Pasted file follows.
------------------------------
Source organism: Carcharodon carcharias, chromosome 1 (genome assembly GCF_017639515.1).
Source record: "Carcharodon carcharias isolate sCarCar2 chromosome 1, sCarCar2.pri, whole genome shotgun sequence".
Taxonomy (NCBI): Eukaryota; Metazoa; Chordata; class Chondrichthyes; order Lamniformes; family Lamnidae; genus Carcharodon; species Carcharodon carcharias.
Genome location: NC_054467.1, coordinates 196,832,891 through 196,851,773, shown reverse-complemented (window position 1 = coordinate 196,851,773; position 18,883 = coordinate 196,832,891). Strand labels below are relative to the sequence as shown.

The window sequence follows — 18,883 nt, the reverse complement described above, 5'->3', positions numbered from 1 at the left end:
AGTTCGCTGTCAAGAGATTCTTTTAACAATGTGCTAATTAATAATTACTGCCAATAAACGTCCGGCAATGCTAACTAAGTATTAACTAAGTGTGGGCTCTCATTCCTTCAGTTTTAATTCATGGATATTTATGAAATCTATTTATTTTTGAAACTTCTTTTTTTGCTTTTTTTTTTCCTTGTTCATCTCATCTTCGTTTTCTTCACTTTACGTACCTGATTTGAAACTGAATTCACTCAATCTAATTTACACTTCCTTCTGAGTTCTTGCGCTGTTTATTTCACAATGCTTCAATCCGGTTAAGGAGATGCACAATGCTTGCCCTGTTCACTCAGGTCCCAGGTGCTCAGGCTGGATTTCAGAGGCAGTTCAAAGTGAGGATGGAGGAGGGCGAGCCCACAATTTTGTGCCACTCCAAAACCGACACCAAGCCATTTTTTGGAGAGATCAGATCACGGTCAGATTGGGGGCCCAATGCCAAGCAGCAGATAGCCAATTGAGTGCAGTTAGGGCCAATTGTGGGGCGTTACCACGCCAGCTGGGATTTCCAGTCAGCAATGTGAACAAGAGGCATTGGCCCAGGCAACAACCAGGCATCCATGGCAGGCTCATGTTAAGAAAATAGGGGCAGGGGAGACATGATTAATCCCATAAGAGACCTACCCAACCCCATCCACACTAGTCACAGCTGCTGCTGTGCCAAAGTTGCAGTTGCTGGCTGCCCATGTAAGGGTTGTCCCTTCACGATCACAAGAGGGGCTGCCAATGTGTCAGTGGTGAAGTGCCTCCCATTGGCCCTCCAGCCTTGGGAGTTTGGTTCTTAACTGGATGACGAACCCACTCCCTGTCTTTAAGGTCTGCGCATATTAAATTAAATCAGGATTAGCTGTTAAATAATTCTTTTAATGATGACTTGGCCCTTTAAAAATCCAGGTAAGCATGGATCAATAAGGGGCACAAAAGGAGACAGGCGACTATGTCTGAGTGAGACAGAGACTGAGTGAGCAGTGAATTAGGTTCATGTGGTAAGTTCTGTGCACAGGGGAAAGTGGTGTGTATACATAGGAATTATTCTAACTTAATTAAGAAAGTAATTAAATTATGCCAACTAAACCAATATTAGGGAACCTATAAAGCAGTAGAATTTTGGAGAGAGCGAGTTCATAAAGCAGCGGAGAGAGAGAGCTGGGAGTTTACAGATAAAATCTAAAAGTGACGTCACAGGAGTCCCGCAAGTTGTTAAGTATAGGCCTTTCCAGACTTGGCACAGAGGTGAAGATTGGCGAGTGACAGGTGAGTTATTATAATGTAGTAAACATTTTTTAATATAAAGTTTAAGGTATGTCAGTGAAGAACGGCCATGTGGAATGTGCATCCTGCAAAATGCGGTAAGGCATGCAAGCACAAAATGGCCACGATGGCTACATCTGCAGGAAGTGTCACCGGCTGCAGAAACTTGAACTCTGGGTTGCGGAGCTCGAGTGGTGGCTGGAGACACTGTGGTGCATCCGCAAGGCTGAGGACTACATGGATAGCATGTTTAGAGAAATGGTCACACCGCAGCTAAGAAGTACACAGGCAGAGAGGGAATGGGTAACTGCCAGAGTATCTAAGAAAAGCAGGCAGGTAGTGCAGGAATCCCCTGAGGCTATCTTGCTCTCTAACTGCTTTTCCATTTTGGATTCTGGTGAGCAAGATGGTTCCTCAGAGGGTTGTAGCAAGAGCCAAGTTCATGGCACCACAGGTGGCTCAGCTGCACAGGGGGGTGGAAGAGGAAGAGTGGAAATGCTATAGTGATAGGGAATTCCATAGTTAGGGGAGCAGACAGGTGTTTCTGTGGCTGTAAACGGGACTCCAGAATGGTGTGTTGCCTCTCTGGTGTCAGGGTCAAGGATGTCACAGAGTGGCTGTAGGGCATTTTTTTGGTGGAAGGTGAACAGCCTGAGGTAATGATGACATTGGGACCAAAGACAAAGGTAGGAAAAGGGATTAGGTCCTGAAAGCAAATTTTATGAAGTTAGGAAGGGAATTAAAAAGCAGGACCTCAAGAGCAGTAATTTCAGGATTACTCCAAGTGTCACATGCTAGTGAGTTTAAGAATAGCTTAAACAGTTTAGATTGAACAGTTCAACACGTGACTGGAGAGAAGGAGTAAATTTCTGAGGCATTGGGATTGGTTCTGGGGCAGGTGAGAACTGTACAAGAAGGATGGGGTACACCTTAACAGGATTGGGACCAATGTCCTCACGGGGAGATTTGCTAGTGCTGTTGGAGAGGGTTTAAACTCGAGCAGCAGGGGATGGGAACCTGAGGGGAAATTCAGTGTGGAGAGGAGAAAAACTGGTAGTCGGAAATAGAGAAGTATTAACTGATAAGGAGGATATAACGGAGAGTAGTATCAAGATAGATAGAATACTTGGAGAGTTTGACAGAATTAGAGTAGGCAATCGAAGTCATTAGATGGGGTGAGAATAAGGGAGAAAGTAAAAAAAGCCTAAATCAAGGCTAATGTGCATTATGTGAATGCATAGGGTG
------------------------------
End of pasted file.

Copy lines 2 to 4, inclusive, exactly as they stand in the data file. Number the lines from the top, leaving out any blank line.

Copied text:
Source record: "Carcharodon carcharias isolate sCarCar2 chromosome 1, sCarCar2.pri, whole genome shotgun sequence".
Taxonomy (NCBI): Eukaryota; Metazoa; Chordata; class Chondrichthyes; order Lamniformes; family Lamnidae; genus Carcharodon; species Carcharodon carcharias.
Genome location: NC_054467.1, coordinates 196,832,891 through 196,851,773, shown reverse-complemented (window position 1 = coordinate 196,851,773; position 18,883 = coordinate 196,832,891). Strand labels below are relative to the sequence as shown.